[chuck-users] Intraspection - an example of what I'm attempting
aturley at acm.org
Tue Nov 9 13:27:12 EST 2010
Just to be contrarian here, I would like to point out that
"instanceof" and run-time type checking are generally considered a bad
idea in OO languages. Take a look at these to start:
http://www.artima.com/intv/constP.html (see the section "When to Use RTTI")
Maybe you could argue that for quick scripts the benefits outweigh the
problems, but I think I would look harder for an OO solution. Granted,
Chuck has somewhat limited support for OO, so maybe we just don't have
the tools we need for a better solution (multiple-inheritance [also
problematic], dynamic dispatch, type-safe downcasts, interfaces, etc).
I'm not trying to make the great the enemy of the good here, I'm just
saying that there might be better ways of solving this problem, at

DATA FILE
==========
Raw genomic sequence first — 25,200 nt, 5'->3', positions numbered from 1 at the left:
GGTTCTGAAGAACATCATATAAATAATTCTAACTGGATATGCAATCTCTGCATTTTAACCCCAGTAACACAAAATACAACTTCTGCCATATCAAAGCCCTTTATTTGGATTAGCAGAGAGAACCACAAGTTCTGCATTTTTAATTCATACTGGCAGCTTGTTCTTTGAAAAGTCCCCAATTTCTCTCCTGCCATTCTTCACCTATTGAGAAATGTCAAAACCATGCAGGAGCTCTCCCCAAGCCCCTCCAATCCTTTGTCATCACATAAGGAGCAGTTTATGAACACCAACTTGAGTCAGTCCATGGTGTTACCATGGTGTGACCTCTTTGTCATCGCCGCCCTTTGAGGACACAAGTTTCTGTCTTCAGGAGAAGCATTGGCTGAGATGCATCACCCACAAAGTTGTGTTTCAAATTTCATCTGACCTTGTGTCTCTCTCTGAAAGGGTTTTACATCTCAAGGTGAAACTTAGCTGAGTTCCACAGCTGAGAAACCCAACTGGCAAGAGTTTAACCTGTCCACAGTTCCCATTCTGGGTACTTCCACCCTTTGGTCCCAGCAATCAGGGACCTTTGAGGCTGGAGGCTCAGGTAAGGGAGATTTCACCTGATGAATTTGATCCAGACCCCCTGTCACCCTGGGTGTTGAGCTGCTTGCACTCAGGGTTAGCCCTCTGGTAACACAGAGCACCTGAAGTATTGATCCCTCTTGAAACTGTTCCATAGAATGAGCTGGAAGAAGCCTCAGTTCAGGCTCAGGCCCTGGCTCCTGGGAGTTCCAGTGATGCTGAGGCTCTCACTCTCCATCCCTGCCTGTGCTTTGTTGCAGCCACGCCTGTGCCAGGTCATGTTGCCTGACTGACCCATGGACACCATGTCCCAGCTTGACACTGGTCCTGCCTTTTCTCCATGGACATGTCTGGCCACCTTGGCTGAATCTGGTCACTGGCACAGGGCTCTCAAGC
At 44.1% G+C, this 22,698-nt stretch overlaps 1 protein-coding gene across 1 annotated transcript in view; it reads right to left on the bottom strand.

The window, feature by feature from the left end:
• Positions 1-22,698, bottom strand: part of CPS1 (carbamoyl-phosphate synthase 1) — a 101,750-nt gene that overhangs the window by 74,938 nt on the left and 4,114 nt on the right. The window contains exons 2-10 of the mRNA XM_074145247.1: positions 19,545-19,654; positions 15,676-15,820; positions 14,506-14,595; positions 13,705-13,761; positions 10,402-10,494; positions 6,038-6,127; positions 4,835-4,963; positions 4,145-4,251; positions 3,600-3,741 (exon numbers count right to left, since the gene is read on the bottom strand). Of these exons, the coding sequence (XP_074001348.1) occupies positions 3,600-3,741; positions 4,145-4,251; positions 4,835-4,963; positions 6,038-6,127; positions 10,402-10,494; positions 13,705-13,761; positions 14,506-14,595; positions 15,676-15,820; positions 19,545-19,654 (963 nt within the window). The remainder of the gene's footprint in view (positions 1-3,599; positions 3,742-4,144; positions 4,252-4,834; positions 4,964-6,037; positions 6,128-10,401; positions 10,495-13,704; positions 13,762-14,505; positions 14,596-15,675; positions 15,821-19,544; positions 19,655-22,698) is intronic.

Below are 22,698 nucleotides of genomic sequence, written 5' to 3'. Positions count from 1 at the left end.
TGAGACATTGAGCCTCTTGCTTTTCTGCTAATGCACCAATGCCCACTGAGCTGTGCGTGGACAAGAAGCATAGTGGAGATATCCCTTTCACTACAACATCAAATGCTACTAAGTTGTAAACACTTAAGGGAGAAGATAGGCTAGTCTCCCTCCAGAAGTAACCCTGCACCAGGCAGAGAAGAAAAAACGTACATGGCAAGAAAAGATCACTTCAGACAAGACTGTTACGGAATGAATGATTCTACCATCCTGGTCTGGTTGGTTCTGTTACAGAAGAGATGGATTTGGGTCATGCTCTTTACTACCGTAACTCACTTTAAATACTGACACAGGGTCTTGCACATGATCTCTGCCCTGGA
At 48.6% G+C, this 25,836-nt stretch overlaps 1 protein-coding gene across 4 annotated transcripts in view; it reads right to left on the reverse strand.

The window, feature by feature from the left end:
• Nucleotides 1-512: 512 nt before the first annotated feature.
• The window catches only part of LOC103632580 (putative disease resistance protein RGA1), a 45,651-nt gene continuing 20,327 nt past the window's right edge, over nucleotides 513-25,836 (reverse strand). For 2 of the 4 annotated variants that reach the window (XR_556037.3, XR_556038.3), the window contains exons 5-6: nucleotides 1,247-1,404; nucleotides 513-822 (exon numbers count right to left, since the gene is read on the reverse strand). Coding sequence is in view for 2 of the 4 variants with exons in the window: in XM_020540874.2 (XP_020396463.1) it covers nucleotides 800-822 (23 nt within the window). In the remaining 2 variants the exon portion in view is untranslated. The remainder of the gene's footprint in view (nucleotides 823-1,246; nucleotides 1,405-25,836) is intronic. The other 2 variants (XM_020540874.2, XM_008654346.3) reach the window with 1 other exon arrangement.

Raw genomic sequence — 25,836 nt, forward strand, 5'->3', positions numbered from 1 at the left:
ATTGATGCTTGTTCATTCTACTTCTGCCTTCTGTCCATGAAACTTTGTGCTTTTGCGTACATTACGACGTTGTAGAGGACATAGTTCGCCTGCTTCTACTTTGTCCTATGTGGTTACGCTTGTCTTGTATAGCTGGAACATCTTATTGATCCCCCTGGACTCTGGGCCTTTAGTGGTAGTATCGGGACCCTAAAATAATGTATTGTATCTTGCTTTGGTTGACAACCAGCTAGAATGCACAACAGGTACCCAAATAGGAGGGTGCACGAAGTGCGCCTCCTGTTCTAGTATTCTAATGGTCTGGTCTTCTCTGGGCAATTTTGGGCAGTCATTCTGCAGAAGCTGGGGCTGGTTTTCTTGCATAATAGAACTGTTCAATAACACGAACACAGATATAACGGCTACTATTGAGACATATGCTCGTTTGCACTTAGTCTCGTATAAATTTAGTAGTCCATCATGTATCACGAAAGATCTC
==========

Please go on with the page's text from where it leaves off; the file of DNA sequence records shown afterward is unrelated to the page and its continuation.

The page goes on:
least from a software engineering standpoint.
2010/11/9 Kassen <signal.automatique at gmail.com>:
> On 9 November 2010 18:46, Michael Heuer <heuermh at gmail.com> wrote:
>> Right, that's why I proposed className().
>> A real instanceof keyword would return true for all of
>> (myUgen instanceof SinOsc.class)
>> (myUgen instanceof UGen.class)
>> (myUgen instanceof Object.class)
> I'm a bit lost about this notation. Is this in the C++ stuff? I'd be happy
> with "my_ugen.instanceOf( SinOsc )" returning true or false as well. This
> would probably make code smaller and it would make debug printing slightly
> more complicated, though we can simply print the object and get a (useless)
> memory address and it's type.
>> which would help with Kas' use case. How about
>> fun String className()
>> fun String classNames()
> where ".classname()" would be equivalent to ".classNames()[
> .classnames().cap() - 1 ]", assuming we go from the most general to the most
> specific right? I'm not sure about that order yet. It will depend on whether
> we'd mostly be happy with some general info and would go into the details
> more rarely or whether we would tend to try something specific, then go up
> the tree until we encounter something that would hold. I suspect the first
> case to be more common. That's a bit of a detail though.
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